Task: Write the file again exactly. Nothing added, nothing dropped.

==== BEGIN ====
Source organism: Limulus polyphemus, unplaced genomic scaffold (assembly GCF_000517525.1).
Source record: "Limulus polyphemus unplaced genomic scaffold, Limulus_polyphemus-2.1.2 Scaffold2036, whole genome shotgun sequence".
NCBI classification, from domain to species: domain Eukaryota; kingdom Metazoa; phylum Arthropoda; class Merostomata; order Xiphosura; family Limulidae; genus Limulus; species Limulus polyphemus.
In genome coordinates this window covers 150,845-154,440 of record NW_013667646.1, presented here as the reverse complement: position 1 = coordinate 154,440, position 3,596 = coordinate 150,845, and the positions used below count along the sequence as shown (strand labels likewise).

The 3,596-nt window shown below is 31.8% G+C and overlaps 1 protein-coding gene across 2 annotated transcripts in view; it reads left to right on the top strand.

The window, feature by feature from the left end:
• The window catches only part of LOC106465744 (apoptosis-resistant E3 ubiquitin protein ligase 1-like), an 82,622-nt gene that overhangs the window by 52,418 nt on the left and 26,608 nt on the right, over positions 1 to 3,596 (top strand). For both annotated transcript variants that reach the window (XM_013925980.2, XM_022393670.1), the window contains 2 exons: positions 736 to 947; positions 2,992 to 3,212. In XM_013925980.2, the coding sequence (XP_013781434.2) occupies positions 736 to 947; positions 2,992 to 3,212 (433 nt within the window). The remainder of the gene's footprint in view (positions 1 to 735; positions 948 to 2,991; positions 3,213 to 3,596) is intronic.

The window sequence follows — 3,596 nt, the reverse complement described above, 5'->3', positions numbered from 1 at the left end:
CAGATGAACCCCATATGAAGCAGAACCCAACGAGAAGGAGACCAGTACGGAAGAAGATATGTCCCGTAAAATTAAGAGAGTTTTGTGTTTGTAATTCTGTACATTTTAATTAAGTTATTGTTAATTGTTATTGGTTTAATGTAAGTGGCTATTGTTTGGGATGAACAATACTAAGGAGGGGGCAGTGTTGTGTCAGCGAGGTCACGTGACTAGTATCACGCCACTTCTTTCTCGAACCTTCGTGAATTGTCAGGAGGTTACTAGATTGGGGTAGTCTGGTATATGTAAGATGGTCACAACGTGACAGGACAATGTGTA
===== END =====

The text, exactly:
Source organism: Limulus polyphemus, unplaced genomic scaffold (assembly GCF_000517525.1).
Source record: "Limulus polyphemus unplaced genomic scaffold, Limulus_polyphemus-2.1.2 Scaffold2036, whole genome shotgun sequence".
NCBI classification, from domain to species: domain Eukaryota; kingdom Metazoa; phylum Arthropoda; class Merostomata; order Xiphosura; family Limulidae; genus Limulus; species Limulus polyphemus.
In genome coordinates this window covers 150,845-154,440 of record NW_013667646.1, presented here as the reverse complement: position 1 = coordinate 154,440, position 3,596 = coordinate 150,845, and the positions used below count along the sequence as shown (strand labels likewise).

The 3,596-nt window shown below is 31.8% G+C and overlaps 1 protein-coding gene across 2 annotated transcripts in view; it reads left to right on the top strand.

The window, feature by feature from the left end:
• The window catches only part of LOC106465744 (apoptosis-resistant E3 ubiquitin protein ligase 1-like), an 82,622-nt gene that overhangs the window by 52,418 nt on the left and 26,608 nt on the right, over positions 1 to 3,596 (top strand). For both annotated transcript variants that reach the window (XM_013925980.2, XM_022393670.1), the window contains 2 exons: positions 736 to 947; positions 2,992 to 3,212. In XM_013925980.2, the coding sequence (XP_013781434.2) occupies positions 736 to 947; positions 2,992 to 3,212 (433 nt within the window). The remainder of the gene's footprint in view (positions 1 to 735; positions 948 to 2,991; positions 3,213 to 3,596) is intronic.

The window sequence follows — 3,596 nt, the reverse complement described above, 5'->3', positions numbered from 1 at the left end:
CAGATGAACCCCATATGAAGCAGAACCCAACGAGAAGGAGACCAGTACGGAAGAAGATATGTCCCGTAAAATTAAGAGAGTTTTGTGTTTGTAATTCTGTACATTTTAATTAAGTTATTGTTAATTGTTATTGGTTTAATGTAAGTGGCTATTGTTTGGGATGAACAATACTAAGGAGGGGGCAGTGTTGTGTCAGCGAGGTCACGTGACTAGTATCACGCCACTTCTTTCTCGAACCTTCGTGAATTGTCAGGAGGTTACTAGATTGGGGTAGTCTGGTATATGTAAGATGGTCACAACGTGACAGGACAATGTGTA